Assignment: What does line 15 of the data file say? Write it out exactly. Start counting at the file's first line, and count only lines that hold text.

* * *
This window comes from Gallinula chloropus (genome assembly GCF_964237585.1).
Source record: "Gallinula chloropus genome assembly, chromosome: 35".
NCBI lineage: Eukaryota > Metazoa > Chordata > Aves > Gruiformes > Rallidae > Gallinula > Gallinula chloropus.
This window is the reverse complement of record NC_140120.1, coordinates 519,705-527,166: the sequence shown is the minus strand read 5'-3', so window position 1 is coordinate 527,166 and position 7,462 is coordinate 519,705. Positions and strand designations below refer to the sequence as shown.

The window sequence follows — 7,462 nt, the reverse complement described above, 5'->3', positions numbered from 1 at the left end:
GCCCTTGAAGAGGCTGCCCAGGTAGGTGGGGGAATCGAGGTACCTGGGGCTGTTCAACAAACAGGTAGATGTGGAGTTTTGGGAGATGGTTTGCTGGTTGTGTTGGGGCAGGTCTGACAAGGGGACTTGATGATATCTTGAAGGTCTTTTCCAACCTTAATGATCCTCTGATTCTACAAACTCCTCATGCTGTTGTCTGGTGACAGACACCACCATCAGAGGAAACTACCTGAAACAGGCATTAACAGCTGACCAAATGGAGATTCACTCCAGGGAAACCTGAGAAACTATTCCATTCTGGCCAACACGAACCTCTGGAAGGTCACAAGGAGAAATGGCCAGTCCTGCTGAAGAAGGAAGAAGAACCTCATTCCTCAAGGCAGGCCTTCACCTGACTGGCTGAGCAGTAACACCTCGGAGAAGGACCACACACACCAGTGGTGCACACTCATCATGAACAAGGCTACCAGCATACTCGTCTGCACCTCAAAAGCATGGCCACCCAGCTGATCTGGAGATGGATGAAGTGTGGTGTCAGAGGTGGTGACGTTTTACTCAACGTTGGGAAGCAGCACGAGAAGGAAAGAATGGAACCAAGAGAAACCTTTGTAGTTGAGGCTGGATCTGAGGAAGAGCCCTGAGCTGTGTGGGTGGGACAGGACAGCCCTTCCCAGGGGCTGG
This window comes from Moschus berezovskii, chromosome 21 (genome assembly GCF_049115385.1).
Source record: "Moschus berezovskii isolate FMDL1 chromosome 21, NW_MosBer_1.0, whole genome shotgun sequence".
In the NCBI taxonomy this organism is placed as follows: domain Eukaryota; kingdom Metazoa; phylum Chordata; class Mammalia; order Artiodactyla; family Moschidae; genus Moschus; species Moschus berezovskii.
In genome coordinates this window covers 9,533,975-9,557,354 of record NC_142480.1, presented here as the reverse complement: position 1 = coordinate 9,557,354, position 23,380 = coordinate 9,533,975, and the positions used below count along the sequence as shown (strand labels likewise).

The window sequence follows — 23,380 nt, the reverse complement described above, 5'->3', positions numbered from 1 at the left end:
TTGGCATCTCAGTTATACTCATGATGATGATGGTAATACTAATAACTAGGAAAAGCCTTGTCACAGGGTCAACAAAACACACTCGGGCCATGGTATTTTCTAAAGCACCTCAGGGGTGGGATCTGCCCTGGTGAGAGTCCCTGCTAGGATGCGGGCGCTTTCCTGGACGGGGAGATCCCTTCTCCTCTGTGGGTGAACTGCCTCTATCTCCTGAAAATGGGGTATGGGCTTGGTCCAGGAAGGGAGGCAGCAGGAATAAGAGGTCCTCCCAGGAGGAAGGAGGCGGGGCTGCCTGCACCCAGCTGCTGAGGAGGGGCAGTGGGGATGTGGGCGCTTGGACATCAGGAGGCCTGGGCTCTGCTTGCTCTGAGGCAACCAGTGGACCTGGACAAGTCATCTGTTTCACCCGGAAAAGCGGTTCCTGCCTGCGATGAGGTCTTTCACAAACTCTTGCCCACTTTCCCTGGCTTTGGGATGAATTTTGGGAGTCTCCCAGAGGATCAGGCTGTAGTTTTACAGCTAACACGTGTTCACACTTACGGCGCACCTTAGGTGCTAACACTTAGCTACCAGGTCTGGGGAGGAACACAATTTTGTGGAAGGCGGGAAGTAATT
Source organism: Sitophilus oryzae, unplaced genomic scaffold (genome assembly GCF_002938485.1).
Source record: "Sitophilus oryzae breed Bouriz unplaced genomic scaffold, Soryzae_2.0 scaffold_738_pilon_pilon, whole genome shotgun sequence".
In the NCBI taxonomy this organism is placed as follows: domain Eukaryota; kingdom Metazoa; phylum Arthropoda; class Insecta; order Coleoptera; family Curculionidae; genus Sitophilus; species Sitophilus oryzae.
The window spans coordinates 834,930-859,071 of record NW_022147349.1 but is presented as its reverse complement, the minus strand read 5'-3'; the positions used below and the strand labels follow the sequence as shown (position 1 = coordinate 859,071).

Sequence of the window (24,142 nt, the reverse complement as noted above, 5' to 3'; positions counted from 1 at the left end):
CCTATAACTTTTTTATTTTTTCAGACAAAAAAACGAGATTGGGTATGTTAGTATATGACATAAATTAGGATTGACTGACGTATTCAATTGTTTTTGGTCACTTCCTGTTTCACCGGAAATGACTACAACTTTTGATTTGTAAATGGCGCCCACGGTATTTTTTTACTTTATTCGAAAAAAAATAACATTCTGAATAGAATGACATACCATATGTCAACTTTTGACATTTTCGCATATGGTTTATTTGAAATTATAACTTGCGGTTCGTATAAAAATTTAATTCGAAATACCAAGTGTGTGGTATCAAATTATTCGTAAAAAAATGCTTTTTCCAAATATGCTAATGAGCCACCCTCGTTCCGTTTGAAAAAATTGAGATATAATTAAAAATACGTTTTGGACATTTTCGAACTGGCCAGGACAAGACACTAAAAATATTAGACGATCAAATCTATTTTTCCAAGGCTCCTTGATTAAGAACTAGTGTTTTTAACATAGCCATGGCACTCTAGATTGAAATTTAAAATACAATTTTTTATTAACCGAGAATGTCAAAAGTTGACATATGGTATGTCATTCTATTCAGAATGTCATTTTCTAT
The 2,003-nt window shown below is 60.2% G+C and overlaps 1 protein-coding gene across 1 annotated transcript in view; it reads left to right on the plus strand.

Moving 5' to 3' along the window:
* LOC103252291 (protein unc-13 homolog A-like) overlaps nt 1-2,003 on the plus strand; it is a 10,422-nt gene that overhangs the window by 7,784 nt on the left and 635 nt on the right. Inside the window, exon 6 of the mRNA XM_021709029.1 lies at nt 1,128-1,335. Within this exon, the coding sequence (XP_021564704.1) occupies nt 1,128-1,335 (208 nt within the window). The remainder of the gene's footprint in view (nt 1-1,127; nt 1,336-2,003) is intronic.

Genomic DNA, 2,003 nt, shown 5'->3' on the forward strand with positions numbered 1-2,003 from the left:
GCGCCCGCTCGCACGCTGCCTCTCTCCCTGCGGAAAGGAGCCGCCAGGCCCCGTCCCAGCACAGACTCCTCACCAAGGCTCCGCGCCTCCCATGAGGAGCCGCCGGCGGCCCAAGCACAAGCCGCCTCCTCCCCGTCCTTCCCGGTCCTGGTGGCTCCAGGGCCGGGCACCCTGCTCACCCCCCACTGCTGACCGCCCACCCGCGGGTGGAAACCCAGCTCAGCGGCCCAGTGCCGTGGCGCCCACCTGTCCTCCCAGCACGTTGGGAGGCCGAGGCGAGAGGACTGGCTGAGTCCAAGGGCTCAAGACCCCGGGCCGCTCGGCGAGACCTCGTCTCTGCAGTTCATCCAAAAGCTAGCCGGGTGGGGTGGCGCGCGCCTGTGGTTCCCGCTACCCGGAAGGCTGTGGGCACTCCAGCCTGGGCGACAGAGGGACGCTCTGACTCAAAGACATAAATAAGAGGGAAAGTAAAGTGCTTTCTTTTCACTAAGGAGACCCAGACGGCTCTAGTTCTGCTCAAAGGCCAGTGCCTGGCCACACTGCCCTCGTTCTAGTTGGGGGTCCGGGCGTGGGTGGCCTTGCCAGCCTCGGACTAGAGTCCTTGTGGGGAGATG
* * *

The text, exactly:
In the NCBI taxonomy this organism is placed as follows: domain Eukaryota; kingdom Metazoa; phylum Arthropoda; class Insecta; order Coleoptera; family Curculionidae; genus Sitophilus; species Sitophilus oryzae.